Stayed overnight outside Joanna’s house; yes, she did offer us a bed inside but as we wanted to leave early in the morning (and she had a sofa blocking the hallway, but that’s another story!) we decided it would be easier to sleep in the van.
Our ferry departed at 11.00 a.m. and we had to be at the harbour at least 45 minutes prior to this. So we decided to leave Joanna’s at 6.00 a.m.; it’s a 40 minute drive from Southampton to Portsmouth but we were determined not to miss the ferry, we arrived by 7.00 a.m. and we weren’t the first in the queue! In fact the ferry left 45 minutes late as there was an accident on the A34 and several of the passengers hadn’t arrived by 11.00. We overheard one man saying that because of the delay he had had to drive at 85 miles/hour (bet he wished he’d left at 6.00!!).
The ferry was HUGE, 9 storeys with several restaurants, a cinema, swimming pool, and shop etc.
In one of the restaurants there was a rather interesting glass screen – a light box made from 2 sheets of glass about 8” apart; both sheets had very deep sand blasted roses, on both sides of the glass (float glass about ½“ thick), quite simple but effective.
In the corridor there was more glass art; three pieces in a row, all very similar, consisting of a large fused and slumped glass sheet, about 15” square, sandwiched between this and the top layer was a ceramic layer that looked a bit like wood bark (9 – 10” square, I couldn’t get at this layer to have a feel!), and the top layer was again fused glass (like the first layer, it appeared to have sandblasting internally, but there was no bubbling on the outside – the top and back was smooth); it was very simple but again quite effective. I appreciated that both pieces were made from float glass.[Image]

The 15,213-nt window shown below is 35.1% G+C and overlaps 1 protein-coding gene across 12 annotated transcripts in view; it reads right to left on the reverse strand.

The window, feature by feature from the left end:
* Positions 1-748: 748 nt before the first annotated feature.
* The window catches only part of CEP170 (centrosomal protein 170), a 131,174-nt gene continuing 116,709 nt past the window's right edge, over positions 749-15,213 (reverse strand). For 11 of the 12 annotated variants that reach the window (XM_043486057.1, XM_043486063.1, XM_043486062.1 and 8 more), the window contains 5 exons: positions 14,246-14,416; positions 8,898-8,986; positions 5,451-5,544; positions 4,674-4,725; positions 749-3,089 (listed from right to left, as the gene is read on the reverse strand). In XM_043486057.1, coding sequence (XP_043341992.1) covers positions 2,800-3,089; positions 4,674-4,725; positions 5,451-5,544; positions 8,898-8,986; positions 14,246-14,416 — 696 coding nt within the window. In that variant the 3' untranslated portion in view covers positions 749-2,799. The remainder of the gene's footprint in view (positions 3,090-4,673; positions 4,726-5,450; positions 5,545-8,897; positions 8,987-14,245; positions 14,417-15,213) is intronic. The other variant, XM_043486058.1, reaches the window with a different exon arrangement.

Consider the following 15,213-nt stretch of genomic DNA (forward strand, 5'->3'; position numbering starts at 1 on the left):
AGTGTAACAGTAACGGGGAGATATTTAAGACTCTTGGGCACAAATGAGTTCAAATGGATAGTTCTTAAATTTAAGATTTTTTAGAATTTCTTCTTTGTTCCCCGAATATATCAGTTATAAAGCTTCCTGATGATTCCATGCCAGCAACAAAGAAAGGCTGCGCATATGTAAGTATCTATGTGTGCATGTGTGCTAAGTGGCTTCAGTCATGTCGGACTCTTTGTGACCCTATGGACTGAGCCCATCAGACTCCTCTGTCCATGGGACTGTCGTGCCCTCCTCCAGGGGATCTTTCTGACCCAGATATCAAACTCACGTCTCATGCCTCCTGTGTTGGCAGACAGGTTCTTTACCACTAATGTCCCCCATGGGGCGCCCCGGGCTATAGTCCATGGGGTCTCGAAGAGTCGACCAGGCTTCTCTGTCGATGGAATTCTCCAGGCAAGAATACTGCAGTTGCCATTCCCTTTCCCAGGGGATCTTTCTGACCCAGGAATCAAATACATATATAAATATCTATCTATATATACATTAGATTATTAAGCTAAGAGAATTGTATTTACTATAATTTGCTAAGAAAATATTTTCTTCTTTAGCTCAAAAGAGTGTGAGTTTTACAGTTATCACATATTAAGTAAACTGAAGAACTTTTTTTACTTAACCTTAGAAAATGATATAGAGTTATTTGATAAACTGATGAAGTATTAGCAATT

It was quite calm on the boat, at first ....................... so we promenaded around the decks several times, had breakfast and lunch, had a shower (which was remarkably good considering it was on a boat), read our kindles (thank you Steph!), I did some sketching (as we were passing Isle of Wight) ..................... and then, as we left the shelter of Britain the sea got a little bit rougher, and then a lot rougher; as you walked you looked drunk! Then Brett started to feel sick; so we went to the shop to buy something to help him; we asked the lady, in the shop, if she had anything for seasickness and she directed us to these bracelets, so Brett says “Do they work?” and she says “Of course not Sir!!” whoops! In the end he got a pill from the information desk, but the only thing that helped was lying down, which was a bummer as I wanted my dinner!
Thursday 16th: By morning the sea had calmed and Brett was better. We decided that once we landed we wouldn’t drive too far, as we needed to get used to driving on the right. We chose an aire (free/cheap camp site) that was about 20 minutes from the harbour, keyed the coordinates into the Sat Nav and started driving (Brett was driving), we went on motorways, through towns and villages and finally we were driving towards the mountains with Brett muttering “I was sure it was nearer than this” in the end the road started to get really narrow and we stopped to look at the map – we were about 50 miles from where we wanted to be! In the end we realised it was because the Sat Nav wasn’t formatted the same as the book we were using!!! Talk about a ‘baptism of fire’, Brett drove very competently there and back! And now he’s quite confident, I haven’t had a go yet.
The aire was in a very strange place; there was a safari park with elephants, buffalo, antelopes all roaming free – it looked like something out of Jurassic Park, and the elephants were all red as they’d been rolling in the mud. Unfortunately the village was more or less shut up for the winter, everything looked very unkempt and sorry for itself.[Image]
So we moved on to another aire that was in a slightly busier village. So far we haven’t found any shops to buy milk or groceries (stupid Sat Nav said the nearest place was, 40 miles away, in the opposite direction to where we want to go tomorrow – hope she’s wrong!).